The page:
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Grossly inappropriate EU tobacco agreement must be consigned to history


24 Feb 2016


Trade & Society

The European Commission today released its long awaited assessment of an agreement between tobacco companies and the EU. With the PMI agreement set to expire this year (1), the assessment is part of Commission deliberations on whether to renew the agreement before July. The Greens argue that the agreement is obsolete, with its main objectives now covered by EU law and an international protocol, and that the renewal of a special agreement with the tobacco industry would be inappropriate in the context of efforts to address the public health impact of tobacco. Commenting on the situation and ahead of a crucial debate and vote in the European Parliament (2), Green MEP and transparency spokesperson Bart Staes said:

"The smoke and mirrors surrounding this assessment of the PMI agreement and the exploratory meetings already underway on the renewal of the agreement have added fuel to pre-existing concerns. Regardless of how the Commission is trying to spin it in its assessment, there are major doubts about the effectiveness of the agreement in reducing the illicit trade in tobacco products and ensuring exchequers are not being deprived of revenue. The Commission is overstating the agreement's role in the pre-existing downward trend of counterfeit cigarettes. Beyond this, the agreement is simply superfluous, having been superseded by provisions in the EU's tobacco products directive and the WHO's Framework Convention on Tobacco Control. The convention itself explicitly states that such agreements with the tobacco industry are in conflict with the aims of the convention and threaten progress in tobacco control (3).

"It would be grossly inappropriate to conclude a parallel new bilateral agreement with the industry, even more so in a situation when one of the main firms (Philip Morris) is taking a legal challenge against the EU legislation agreed in 2014. Fully implementing and upholding the provisions of this legal framework should be the priority of the Commission and the fundamental guiding principle should be to protect public health and tackle the major health implications of tobacco. Renewing this agreement with PMI would be good PR for that company but would undermine the credibility of the EU.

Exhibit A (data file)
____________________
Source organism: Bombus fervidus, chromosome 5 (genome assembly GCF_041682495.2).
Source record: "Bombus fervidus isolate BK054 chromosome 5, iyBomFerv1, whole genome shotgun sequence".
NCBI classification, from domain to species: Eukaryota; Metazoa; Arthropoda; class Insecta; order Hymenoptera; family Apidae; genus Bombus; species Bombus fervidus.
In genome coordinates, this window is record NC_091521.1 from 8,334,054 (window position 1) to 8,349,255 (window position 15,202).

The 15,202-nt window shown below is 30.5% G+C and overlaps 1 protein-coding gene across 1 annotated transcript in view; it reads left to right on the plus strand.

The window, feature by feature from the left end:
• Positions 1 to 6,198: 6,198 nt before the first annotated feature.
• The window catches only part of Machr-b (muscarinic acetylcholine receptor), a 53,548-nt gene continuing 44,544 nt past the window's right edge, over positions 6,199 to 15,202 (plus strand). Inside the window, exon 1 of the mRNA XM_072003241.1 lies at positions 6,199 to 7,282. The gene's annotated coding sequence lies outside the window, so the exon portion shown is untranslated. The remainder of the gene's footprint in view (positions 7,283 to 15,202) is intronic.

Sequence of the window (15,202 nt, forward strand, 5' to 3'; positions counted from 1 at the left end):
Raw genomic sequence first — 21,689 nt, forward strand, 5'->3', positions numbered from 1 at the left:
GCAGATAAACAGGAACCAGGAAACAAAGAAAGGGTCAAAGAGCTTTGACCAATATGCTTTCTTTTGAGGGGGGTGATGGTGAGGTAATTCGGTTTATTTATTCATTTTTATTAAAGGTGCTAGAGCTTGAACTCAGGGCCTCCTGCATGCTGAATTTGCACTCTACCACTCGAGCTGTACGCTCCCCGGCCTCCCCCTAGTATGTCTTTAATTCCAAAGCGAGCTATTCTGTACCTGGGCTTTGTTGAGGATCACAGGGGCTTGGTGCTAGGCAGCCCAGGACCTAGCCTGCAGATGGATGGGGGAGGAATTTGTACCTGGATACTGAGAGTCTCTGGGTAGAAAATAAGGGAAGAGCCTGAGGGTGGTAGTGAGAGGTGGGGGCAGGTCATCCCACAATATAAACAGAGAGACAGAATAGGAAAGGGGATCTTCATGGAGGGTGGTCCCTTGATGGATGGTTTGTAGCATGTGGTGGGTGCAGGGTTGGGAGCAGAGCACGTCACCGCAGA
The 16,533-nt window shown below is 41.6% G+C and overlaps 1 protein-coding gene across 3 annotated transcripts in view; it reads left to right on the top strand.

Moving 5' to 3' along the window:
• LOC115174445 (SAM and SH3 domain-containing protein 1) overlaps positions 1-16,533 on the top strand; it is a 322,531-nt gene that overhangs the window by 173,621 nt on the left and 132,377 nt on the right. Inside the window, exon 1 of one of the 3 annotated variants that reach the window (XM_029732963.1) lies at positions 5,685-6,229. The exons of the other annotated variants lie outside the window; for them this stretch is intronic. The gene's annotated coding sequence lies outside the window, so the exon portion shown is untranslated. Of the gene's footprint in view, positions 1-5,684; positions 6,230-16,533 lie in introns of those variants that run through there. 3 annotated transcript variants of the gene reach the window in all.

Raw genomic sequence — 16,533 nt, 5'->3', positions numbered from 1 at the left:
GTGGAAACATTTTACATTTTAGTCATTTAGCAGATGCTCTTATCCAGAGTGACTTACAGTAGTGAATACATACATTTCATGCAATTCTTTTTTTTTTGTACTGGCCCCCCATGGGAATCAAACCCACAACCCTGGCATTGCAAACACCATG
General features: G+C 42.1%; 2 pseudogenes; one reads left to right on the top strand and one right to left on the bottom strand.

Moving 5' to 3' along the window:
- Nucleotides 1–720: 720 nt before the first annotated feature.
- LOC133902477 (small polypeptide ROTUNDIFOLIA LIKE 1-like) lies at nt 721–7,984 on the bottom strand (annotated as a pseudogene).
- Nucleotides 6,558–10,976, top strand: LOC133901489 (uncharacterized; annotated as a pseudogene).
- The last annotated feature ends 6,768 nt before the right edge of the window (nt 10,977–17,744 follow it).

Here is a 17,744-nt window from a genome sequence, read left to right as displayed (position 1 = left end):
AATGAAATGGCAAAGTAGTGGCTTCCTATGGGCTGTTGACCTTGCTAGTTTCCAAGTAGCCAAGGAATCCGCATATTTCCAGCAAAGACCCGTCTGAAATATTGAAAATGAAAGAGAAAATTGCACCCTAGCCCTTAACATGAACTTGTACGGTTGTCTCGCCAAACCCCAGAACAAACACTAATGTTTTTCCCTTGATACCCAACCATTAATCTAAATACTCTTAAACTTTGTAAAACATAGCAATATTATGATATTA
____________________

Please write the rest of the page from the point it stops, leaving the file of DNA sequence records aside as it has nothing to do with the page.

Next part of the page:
"It may be a new EU Commission but sadly the suspect approach to dealing with the tobacco industry seems to have remained the same; it seems no lessons have been learned from the shameful lobbying around the EU tobacco products directive and the Dalli affair. There should be absolute transparency regarding any dealings with the tobacco industry, as stipulated under the WHO protocol and, as the European Ombudsman has made clear, the Commission is still failing to deliver this. The Commission needs to stop kowtowing to the industry and abandon its poacher-turned-gamekeeper approach to regulating the sector."

(1) The Philip Morris International agreement was first signed in 2004 and extended to include other tobacco firms following legal action brought against them for smuggling and money laundering. Ostensibly aimed at tackling the illicit trade in tobacco, it has been superseded by provisions in the EU's tobacco products directive and the WHO's international Framework Convention on Tobacco Control. In spite of this, and the fact that Philip Morris has launched a legal challenge of the EU tobacco directive, the Commission has engaged in exploratory meetings with a view to considering whether or not to renew the agreement, when it expires this summer. The assessment of this agreement, which was supposed to be concluded before, was released to MEPs today.

(2) The European Parliament is set to debate the agreement tomorrow and will adopt a resolution outlining its position next month.

(3) See the explanatory document on the WHO FCTC